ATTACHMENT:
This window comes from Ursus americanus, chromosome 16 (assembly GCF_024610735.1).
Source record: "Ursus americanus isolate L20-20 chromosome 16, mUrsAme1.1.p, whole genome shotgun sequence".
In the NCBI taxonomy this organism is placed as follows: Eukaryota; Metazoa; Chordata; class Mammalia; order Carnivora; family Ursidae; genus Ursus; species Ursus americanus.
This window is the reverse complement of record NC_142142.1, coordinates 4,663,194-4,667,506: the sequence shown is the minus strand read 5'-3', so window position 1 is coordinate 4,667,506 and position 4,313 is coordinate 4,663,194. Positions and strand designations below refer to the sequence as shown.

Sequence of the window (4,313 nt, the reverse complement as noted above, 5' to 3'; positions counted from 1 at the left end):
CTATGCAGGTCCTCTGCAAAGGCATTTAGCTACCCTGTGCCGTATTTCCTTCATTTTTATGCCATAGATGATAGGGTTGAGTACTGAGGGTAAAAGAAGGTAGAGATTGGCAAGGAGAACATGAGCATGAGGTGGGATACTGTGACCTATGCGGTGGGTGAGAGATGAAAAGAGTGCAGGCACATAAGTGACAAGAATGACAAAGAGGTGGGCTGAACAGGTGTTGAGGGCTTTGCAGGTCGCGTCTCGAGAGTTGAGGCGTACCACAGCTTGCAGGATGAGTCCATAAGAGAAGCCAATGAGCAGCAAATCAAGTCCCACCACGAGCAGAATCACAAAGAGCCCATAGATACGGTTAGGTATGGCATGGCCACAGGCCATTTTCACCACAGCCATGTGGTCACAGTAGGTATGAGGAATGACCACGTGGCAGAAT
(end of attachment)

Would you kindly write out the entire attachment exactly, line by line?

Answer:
This window comes from Ursus americanus, chromosome 16 (assembly GCF_024610735.1).
Source record: "Ursus americanus isolate L20-20 chromosome 16, mUrsAme1.1.p, whole genome shotgun sequence".
In the NCBI taxonomy this organism is placed as follows: Eukaryota; Metazoa; Chordata; class Mammalia; order Carnivora; family Ursidae; genus Ursus; species Ursus americanus.
This window is the reverse complement of record NC_142142.1, coordinates 4,663,194-4,667,506: the sequence shown is the minus strand read 5'-3', so window position 1 is coordinate 4,667,506 and position 4,313 is coordinate 4,663,194. Positions and strand designations below refer to the sequence as shown.

Sequence of the window (4,313 nt, the reverse complement as noted above, 5' to 3'; positions counted from 1 at the left end):
CTATGCAGGTCCTCTGCAAAGGCATTTAGCTACCCTGTGCCGTATTTCCTTCATTTTTATGCCATAGATGATAGGGTTGAGTACTGAGGGTAAAAGAAGGTAGAGATTGGCAAGGAGAACATGAGCATGAGGTGGGATACTGTGACCTATGCGGTGGGTGAGAGATGAAAAGAGTGCAGGCACATAAGTGACAAGAATGACAAAGAGGTGGGCTGAACAGGTGTTGAGGGCTTTGCAGGTCGCGTCTCGAGAGTTGAGGCGTACCACAGCTTGCAGGATGAGTCCATAAGAGAAGCCAATGAGCAGCAAATCAAGTCCCACCACGAGCAGAATCACAAAGAGCCCATAGATACGGTTAGGTATGGCATGGCCACAGGCCATTTTCACCACAGCCATGTGGTCACAGTAGGTATGAGGAATGACCACGTGGCAGAAT